They have decided, and that decision has been upheld over and over and over again for 116 years!
The Surprisingly Strong Supreme Court Precedent Supporting Vaccine MandatesNow you know why temporary mandates are ordinary in times of extraordinary nature, ie., during pandemics.
The year was 1904, and when his politically charged legal challenge to the $5 fine for failing to get vaccinated made its way to the Supreme Court, the justices had a surprise for Rev. Jacobson. One man's liberty, they declared in a 7-2 ruling handed down the following February, cannot deprive his neighbors of their own liberty " in this case by allowing the spread of disease. Jacobson, they ruled, must abide by the order of the Cambridge board of health or pay the penalty.
"There are manifold restraints to which every person is necessarily subject for the common good," read the majority opinion. "On any other basis, organized society could not exist with safety to its members. Society based on the rule that each one is a law unto himself would soon be confronted with disorder and anarchy. ... Real liberty for all could not exist under the operation of a principle which recognizes the right of each individual person to use his own, whether in respect of his person or his property, regardless of the injury that may be done to others."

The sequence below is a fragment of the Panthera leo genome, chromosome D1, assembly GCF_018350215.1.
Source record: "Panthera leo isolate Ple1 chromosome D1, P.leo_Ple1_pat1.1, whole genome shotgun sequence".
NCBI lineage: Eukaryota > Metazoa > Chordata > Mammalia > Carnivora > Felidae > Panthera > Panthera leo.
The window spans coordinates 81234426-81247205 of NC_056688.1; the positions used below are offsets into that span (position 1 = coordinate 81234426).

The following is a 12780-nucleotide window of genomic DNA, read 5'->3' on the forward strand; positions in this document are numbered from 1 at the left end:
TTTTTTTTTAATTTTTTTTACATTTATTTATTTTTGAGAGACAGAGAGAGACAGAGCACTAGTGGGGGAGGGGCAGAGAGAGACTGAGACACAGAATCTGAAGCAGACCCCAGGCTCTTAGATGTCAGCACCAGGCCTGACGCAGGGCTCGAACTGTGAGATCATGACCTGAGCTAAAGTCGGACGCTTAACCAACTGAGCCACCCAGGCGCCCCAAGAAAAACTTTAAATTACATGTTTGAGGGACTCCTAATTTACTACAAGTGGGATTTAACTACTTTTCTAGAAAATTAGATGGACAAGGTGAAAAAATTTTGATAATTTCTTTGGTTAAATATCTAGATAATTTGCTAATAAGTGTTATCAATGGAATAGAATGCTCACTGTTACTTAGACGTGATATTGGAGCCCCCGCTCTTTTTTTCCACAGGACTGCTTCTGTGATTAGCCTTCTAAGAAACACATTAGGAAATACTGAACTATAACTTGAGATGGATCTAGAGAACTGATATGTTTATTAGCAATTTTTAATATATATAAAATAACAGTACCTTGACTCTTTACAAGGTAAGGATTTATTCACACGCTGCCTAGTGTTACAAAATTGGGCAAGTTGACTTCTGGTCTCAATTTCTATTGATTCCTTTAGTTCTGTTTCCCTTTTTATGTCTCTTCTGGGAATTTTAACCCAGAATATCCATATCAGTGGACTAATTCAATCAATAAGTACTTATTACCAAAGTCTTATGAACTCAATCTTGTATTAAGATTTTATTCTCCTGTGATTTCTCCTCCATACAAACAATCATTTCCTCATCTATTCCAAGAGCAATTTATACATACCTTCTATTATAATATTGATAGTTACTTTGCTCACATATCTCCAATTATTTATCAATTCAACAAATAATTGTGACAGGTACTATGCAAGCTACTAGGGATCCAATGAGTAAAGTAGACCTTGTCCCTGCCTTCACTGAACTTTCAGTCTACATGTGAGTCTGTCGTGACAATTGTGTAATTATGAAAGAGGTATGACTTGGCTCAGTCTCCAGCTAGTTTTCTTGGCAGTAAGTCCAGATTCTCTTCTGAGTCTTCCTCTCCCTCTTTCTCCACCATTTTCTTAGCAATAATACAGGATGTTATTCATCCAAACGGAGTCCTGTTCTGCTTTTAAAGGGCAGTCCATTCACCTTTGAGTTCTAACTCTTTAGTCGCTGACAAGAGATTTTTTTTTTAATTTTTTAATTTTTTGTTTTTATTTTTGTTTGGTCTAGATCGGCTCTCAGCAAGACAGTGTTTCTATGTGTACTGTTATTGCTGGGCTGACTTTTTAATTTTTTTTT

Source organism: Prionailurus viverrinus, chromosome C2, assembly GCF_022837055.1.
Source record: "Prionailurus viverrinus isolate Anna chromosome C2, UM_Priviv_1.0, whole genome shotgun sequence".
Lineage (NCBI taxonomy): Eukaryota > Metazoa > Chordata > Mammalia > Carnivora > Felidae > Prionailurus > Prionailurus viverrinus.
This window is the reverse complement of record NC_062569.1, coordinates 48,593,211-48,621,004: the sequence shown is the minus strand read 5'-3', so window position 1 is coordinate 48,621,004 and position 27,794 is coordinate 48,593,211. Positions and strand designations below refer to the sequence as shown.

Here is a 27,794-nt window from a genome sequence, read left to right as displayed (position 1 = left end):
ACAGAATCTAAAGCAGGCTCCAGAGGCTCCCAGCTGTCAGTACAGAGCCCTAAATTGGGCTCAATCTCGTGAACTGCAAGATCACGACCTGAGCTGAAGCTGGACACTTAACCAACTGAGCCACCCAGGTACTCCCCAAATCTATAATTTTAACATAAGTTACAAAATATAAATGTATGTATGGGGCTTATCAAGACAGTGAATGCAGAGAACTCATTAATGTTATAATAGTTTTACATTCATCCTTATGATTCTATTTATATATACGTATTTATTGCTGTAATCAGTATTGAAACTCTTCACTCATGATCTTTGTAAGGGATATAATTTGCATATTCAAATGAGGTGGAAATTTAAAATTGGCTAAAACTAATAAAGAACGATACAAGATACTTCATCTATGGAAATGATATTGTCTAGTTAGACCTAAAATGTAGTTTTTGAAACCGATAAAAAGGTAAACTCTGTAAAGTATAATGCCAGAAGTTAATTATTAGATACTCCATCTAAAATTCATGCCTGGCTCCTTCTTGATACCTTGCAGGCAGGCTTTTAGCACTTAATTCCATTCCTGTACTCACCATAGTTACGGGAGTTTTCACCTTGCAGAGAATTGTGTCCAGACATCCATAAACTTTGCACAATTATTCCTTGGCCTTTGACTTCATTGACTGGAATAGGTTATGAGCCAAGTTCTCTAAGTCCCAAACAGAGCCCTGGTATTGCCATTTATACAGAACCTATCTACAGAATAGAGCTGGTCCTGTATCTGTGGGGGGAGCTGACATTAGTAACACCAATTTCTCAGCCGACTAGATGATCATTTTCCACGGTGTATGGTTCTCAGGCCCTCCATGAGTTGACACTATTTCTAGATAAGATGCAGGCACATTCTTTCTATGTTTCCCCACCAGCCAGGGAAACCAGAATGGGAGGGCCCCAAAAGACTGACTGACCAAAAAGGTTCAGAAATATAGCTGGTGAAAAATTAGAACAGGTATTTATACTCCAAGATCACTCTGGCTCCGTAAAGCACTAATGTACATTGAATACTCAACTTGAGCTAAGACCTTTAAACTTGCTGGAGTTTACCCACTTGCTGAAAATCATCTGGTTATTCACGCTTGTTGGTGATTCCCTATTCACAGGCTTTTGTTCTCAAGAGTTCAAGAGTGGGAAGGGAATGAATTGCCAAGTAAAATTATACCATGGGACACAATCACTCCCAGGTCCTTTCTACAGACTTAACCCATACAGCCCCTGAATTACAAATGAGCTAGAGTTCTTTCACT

Jacobson's claim was essentially the same as that taken for granted by vaccine skeptics today: That they have the personal liberty under the U.S. Constitution to decide for themselves whether to take the shot. Backed by a group called The Anti-Vaccination Society, Jacobson made a formidable case, incorporating many of the same arguments about freedom from government interference that are ricocheting around cable TV this summer, and mouthed by politicians.
The Jacobson holding suggests that other people, from co-workers to classmates to neighbors, have a corresponding liberty interest in being free from infectious disease. Like those who inhale passive smoke, they, too, are affected by a decision that others deem a matter of personal choice.
And the court's ruling makes clear that a community in danger has every right.